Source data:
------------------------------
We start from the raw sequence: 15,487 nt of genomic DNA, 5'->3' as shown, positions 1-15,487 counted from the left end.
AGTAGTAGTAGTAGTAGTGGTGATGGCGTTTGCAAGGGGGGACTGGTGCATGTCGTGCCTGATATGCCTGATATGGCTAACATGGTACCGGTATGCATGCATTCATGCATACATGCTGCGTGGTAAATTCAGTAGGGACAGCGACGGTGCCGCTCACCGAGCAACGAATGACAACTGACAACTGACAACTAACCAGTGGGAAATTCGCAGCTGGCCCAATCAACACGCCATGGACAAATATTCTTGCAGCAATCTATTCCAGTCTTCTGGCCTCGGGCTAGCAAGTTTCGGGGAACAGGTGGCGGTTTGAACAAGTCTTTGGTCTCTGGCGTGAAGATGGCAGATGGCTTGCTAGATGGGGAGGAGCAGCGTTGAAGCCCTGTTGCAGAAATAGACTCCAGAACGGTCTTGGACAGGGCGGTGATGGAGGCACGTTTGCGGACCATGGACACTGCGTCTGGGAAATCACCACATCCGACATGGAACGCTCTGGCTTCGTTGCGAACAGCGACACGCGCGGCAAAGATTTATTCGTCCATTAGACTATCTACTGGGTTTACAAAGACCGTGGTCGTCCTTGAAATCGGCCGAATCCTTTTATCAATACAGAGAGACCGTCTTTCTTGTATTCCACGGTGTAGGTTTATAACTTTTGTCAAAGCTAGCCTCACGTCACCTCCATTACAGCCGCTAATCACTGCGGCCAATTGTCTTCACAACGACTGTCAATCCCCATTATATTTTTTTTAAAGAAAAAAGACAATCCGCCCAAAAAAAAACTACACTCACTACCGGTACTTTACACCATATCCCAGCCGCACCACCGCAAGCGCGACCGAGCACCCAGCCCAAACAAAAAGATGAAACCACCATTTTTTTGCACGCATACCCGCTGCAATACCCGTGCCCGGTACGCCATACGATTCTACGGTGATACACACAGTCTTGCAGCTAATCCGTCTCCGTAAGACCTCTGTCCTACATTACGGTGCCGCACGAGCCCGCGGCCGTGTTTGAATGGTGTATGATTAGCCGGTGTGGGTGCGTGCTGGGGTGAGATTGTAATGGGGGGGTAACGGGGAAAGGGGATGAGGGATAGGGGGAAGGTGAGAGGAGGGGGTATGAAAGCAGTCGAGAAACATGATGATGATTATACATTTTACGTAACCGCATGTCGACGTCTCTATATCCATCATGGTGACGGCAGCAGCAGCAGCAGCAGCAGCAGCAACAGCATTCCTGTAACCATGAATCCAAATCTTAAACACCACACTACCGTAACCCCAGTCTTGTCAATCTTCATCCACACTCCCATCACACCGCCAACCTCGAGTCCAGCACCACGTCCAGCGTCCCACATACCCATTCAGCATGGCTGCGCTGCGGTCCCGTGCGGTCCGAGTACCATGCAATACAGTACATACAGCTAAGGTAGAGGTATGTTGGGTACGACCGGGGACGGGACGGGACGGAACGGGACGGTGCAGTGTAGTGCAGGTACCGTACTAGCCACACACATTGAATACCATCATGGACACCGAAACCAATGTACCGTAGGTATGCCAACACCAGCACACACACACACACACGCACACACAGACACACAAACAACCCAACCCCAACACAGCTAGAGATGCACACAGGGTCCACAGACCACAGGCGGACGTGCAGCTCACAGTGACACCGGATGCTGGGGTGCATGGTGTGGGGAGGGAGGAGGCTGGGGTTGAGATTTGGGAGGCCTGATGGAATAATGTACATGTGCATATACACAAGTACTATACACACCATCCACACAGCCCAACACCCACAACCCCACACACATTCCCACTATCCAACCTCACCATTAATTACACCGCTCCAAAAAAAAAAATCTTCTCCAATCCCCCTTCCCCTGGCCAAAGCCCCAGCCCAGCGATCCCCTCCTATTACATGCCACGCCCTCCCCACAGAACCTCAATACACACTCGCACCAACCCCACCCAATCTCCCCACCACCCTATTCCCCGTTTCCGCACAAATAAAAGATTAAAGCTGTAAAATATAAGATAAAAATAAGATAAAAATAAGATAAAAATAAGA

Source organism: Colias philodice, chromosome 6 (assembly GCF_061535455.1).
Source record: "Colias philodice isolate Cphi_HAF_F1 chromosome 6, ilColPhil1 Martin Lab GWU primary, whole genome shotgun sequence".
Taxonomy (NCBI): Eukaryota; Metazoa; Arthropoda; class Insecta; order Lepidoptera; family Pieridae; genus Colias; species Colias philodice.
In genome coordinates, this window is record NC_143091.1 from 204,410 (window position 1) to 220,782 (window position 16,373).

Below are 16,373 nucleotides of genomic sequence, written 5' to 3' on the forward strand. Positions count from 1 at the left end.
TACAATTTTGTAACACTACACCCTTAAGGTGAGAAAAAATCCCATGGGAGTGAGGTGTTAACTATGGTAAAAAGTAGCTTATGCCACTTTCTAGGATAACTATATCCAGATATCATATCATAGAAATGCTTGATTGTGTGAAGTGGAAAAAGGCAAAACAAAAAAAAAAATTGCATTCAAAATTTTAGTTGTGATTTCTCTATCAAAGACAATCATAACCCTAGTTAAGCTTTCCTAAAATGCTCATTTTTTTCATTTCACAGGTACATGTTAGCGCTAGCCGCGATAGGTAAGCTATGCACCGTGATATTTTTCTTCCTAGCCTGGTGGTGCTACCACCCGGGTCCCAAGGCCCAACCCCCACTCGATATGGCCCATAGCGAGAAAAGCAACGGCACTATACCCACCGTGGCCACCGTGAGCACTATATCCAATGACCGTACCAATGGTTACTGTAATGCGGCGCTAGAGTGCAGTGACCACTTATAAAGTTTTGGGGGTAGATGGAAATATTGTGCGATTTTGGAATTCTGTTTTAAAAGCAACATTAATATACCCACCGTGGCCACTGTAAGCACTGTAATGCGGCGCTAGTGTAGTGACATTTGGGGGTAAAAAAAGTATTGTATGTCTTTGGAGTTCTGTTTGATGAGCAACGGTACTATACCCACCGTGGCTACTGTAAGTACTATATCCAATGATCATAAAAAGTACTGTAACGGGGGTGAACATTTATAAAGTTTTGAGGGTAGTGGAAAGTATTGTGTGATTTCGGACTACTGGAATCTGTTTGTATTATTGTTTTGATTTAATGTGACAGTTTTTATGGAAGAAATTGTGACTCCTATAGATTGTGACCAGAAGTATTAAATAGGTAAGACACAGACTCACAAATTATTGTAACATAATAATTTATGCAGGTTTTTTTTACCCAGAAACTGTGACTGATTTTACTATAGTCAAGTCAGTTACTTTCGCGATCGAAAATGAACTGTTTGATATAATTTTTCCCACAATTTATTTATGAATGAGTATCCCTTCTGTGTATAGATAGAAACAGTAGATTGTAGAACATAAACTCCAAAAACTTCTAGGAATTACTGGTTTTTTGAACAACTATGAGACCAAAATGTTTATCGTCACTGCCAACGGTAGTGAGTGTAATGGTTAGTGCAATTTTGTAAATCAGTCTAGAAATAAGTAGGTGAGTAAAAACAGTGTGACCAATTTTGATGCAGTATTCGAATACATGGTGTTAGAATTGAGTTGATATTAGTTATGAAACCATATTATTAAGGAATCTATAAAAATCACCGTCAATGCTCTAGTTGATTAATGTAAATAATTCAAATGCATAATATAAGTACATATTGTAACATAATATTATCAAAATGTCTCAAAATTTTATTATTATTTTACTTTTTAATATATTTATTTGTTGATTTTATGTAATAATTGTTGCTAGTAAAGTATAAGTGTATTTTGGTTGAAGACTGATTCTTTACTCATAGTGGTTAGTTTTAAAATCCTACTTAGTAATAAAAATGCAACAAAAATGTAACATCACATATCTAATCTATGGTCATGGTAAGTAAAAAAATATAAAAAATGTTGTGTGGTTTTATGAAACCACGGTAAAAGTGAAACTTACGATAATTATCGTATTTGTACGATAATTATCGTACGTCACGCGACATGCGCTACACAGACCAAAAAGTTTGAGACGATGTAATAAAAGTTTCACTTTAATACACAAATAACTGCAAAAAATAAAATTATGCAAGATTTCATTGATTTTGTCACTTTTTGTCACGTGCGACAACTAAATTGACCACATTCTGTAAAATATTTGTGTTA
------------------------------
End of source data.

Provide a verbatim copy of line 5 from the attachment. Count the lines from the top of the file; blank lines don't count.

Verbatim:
Taxonomy (NCBI): Eukaryota; Metazoa; Arthropoda; class Insecta; order Lepidoptera; family Pieridae; genus Colias; species Colias philodice.